Thug stamped on pregnant girlfriend and bit a chunk from his mum's face
A THUG stamped so hard on his pregnant girlfriend he left an imprint of his shoe on her stomach before he bit off a chunk of his mum’s face and spat it out, a court heard.
Owen Ackers (23), from Burton, faces a jail sentence for a “savage” 30-minute attack during the first national lockdown against Sapphire Bassett, his then-girlfriend who was 18 weeks’ pregnant, and his mother Diane.
Bournemouth Crown Court heard Ackers, who has a history of violence against women, had drunk vodka and taken cocaine on the day of the attack on 21st April.
Ackers became aggressive late that night when his mother tried to take away his bottle of vodka. He chased her up the stairs of her Lineside home and into the bathroom, punching her in the side of the face, prosecutor Susan Cavender said.
When Ms Bassett grabbed him, he set about her, pulling out “clumps” of her hair, the court was told.
“Sapphire Bassett was on her back and he stamped repeatedly on her head, shoulders, and upper chest until she was unconscious,” Mrs Cavender continued.
“The stamping was sufficient to leave an imprint of his shoe on her stomach.”
When Diane tried to stop Ackers he turned back on her, Mrs Cavender added.
“He punched her again before biting her hard in an area of her forehead between her eyebrows. He bit her hard enough to remove a large chuck of her flesh between her eyebrows,” Mrs Cavender said, and Ackers spat it out on the floor.
Ackers was furiously shouting that he thought Ms Bassett was dead, and he screamed at his mother: “You’ve f***ed up my life so now I’m going to f*** up yours.”
According to his mother, she feared for her life when Ackers went downstairs and re-entered the bathroom with two knives.
She recalled, Mrs Cavender added, that he used one to stab himself, before jumping out of the window when police came, around half an hour after Diane and neighbours had alerted officers.
Ackers was later found shirtless in bushes around 300 metres from his mother’s house, and initially claimed he had been dumped there by someone. Ms Bassett remained unconscious until police arrived at the home, the court heard.
Both women were rushed to hospital. Diane’s injuries included severe bruising over her face and body and a dislocated finger.
Her face will be permanently scarred from her son’s bite.
Ms Bassett, who has since had the baby without problems, suffered bruising and had to return to hospital two weeks after the attack for treatment for concussion.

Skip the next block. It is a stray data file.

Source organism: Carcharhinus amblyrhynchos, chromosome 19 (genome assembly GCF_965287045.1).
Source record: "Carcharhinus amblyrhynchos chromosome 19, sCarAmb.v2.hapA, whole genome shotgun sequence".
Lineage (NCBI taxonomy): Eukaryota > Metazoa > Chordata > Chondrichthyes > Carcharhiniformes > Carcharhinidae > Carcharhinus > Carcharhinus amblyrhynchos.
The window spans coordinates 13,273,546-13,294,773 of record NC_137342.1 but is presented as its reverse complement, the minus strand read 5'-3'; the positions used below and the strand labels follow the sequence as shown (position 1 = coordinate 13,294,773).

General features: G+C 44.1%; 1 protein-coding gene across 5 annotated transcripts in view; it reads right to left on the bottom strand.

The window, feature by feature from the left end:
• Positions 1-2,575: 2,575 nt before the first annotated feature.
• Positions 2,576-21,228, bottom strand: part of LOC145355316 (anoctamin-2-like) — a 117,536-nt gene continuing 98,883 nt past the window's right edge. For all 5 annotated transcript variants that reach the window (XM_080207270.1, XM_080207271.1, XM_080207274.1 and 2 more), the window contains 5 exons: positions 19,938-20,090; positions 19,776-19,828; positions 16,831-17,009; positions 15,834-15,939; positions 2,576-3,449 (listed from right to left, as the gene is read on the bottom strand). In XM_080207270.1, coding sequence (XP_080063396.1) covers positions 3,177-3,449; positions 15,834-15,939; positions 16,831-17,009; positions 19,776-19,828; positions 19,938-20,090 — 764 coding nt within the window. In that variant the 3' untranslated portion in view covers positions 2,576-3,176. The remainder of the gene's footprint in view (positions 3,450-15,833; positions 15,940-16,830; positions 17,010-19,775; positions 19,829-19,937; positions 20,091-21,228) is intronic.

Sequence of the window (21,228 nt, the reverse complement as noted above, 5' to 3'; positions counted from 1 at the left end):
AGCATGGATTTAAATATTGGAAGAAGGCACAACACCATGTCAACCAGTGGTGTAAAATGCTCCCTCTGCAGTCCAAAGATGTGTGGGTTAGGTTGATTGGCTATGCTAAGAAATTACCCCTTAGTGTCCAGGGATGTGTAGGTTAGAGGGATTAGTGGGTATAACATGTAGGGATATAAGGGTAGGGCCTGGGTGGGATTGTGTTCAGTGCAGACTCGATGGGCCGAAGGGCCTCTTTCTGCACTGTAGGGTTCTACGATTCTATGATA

In a victim impact statement, Diane said: “I have never been as petrified and as scared in my life as I was that night. He could have killed me.”
She said she had “lost” the defendant as a son, suffered sleepiness nights, was on anti-depressants and feared what he may do to her in the future.
Ackers has a history of violence, including domestic assault incidents against Ms Bassett, Mrs Cavender outlined. At the time of the April offences, he was the subject of a court order which banned him from seeing her.
The court heard he was previously convicted for punching and kicking her in Christchurch High Street and smashing her mobile phone in 2017, for which he had been hit with an indefinite restraining order.
In 2019 he was convicted of breaching that order in relation to another alleged assault that did not make it to trial. He has yet to be sentenced for the breach.
The couple have been dating for many years, the prosecutor said, but had got back together in early 2020. Mrs Cavender said their relationship was beset by his “jealousy” and on the day of the April attacks Ackers had been contacted by an ex-partner of hers.
He had also grown frustrated at not having a job and being “broke”, she added.
Ackers initially denied the two charges of causing Ms Bassett and his mother grievous bodily harm with intent.
He was due to stand trial at Bournemouth Crown Court on Tuesday. But as the prosecutor stood to begin the evidence in front of the jury, Ackers signalled to his defence barrister, Kevin Hill, that he wanted to have a conference with him.
After a brief adjournment Mr Hill came back into court and indicated his client wanted to plead guilty to both charges.
Mr Hill told the court his client was a care leaver, who had witnessed “abuse” growing up. He suggested pre-sentence reports should be conducted on Ackers to get the context of his offending.
Judge Robert Pawson suggested the assaults could be seen as a “savage attack” and was a “very serious incident”.
While he was prepared to give Ackers some credit for sparing two “vulnerable victims” from giving evidence, the judge said the defendant could face up to 12 years in jail.
Judge Pawson adjourned the matter until 21st December, reserving the sentencing exercise to himself. Dismissing the jury, he told them: “This sentence is going to be many years, and having heard what you have heard, nobody should be surprised.”